HOTELLERIESUISSE: 5 PERCENT OF SWISS HOTELS WON’T SURVIVE CORONAVIRUS

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Andreas Züllig, owner of the four-star Hotel Schweizerhof in the Alpine resort of Lenzerheide, was having one of his best winters in 20 years before the coronavirus stole into Switzerland. As many as 200 guests were arriving daily to enjoy the abundant snow, driving revenues to record highs in January and February.

But the season came to a premature end in mid-March when the government mandated a nationwide lockdown to help contain the virus. He closed the hotel temporarily, along with many of Switzerland’s 4,500 hotels. At the time, he only had six guests.

“The whole industry has never seen anything like what we have now,” said Züllig, who is also the president of the Swiss Hotel Association. He predicts that 5 percent of Swiss hotels—from 200 to 250—won’t survive the pandemic. Those located in the country with no more than a dozen or so rooms are the ones most threatened, he said.

On average, about 1 to 2 percent of Switzerland’s 4,500 hotels close down or go out of business every year.

“It’s going to be a tough ride,” said Louis Papadopoulos, owner of Maya Boutique Hotel in Valais. The eight-room wellness hotel, which normally has an occupancy rate of 60 percent throughout the year, hasn’t received a booking request since the end of February. “I think many hotels will be faced with the choice: die now or in a few years’ time.” Papadopoulos remains hopeful that business will pick up over the summer from Swiss tourists who choose to travel locally.

Sebastian Schmid, who runs Hotel Glocke in Valais, was also forced to close earlier than planned for the season. The 18-room hotel had received 20 booking cancellations in the last two weeks alone.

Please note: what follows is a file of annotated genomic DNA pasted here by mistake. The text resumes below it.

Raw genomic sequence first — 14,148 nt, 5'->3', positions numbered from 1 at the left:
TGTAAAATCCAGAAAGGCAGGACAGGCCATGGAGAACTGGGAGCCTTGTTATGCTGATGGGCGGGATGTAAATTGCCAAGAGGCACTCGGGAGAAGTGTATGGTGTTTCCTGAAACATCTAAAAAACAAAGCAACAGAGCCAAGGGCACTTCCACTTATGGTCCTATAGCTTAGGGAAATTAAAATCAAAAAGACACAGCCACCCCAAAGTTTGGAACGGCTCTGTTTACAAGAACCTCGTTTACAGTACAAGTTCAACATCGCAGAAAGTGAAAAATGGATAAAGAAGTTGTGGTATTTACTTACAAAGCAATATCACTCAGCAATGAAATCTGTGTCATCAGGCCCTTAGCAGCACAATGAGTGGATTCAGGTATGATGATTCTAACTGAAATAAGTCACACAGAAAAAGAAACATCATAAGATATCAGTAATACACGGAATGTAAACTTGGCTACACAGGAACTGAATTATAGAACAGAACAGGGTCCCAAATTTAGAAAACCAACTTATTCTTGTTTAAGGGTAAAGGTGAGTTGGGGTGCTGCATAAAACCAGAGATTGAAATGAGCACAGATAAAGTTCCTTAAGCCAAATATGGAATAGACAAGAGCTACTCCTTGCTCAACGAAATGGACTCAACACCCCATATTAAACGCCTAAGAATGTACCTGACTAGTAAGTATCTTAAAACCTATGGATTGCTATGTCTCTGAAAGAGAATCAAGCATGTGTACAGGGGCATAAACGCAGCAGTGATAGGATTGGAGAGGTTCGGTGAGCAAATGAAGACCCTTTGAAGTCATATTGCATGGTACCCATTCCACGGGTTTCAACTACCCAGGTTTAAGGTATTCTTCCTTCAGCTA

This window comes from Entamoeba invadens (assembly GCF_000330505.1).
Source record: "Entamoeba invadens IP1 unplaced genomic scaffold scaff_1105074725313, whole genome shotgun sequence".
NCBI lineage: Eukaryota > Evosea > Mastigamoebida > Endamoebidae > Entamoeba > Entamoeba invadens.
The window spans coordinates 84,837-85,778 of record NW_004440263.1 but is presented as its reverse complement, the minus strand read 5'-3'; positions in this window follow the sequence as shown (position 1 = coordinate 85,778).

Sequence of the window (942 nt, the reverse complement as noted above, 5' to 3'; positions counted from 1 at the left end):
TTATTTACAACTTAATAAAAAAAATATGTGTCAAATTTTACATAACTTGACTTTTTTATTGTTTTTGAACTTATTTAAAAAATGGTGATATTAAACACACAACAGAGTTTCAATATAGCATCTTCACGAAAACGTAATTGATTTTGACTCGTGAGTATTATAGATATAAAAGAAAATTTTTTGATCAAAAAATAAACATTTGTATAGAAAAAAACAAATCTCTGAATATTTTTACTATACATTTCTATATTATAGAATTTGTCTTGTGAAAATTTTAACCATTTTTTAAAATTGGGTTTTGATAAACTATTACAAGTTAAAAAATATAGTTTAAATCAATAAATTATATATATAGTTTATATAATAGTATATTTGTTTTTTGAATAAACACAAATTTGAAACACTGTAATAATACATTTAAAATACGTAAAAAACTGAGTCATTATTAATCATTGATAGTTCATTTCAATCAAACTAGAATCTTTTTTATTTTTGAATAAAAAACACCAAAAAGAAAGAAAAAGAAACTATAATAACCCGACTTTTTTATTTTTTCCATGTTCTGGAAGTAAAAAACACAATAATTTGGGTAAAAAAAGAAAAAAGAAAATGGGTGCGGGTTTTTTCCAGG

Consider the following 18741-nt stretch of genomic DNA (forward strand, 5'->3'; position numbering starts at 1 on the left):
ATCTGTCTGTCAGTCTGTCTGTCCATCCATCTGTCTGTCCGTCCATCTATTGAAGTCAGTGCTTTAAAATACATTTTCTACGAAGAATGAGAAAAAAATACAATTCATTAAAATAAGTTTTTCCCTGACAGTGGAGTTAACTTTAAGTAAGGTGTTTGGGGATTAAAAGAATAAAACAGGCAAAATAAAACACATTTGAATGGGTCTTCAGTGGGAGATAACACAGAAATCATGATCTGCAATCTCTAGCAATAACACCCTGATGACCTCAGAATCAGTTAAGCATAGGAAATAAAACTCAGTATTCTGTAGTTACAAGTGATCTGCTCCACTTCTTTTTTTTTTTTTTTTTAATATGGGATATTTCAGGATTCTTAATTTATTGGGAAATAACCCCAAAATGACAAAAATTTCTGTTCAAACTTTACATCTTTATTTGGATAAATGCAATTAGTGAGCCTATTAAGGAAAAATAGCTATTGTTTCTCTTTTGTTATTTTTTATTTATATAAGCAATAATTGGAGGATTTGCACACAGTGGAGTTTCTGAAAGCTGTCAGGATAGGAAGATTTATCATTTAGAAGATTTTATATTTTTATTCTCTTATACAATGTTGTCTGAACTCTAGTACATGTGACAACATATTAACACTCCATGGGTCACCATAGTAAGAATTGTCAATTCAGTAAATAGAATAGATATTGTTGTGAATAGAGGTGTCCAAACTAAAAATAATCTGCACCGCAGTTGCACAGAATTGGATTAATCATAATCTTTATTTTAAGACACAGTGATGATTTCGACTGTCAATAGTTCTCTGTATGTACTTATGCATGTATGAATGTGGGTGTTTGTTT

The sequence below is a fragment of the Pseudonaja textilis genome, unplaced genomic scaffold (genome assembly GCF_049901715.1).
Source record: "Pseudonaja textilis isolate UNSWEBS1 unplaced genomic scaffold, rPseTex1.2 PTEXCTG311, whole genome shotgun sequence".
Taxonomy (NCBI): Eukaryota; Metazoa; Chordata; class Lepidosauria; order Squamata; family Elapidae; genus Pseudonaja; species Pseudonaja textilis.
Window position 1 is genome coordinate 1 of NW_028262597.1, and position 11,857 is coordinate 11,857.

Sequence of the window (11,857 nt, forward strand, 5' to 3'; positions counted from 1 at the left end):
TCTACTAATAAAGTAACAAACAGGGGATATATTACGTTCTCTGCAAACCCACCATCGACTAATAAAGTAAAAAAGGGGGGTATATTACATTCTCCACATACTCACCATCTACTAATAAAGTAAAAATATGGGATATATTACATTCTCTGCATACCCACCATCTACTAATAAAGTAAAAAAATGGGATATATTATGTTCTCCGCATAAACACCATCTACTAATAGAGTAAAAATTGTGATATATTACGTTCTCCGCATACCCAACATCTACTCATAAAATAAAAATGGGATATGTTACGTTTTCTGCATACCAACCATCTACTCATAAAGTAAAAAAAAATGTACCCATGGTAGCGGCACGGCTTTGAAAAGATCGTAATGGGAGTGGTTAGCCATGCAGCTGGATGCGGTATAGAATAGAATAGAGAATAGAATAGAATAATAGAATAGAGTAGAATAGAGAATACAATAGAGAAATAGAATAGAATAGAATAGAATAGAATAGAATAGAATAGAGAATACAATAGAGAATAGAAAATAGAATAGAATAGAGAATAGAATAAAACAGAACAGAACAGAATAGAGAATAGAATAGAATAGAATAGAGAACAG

The Second Hit  

It’s not the first time the Swiss hotel industry has faced a crisis. In 2015, the decoupling of the Swiss franc and the euro left many establishments struggling for international visitors as the currency surged. When Züllig took on the role as president as the Swiss Hotel Association that year, he thought things couldn’t get any worse. Now he believes the franc shock is nothing compared with the coronavirus.

A survey carried out by the University of Applied Sciences and Arts for Western Switzerland expects losses for Swiss hotels to reach CHF 2 billion from March to May. April will be one of the hardest-hit months with revenues down roughly 90 percent, according to projections.

“I think the international market is dead for the whole year,” said Züllig, who estimates it will take at least a year before the industry can return to normal. Others see a brighter future.

“The Swiss hotel industry is facing a dark time indeed, but it has already proven that it is able to innovate and react quite quickly,” said Giuliano Bianchi, professor at Ecole hôtelière de Lausanne. “Despite the huge hit, I believe that the high human capital and the flexibility of the Swiss hotel industry will overcome this dark time. There is hope.”

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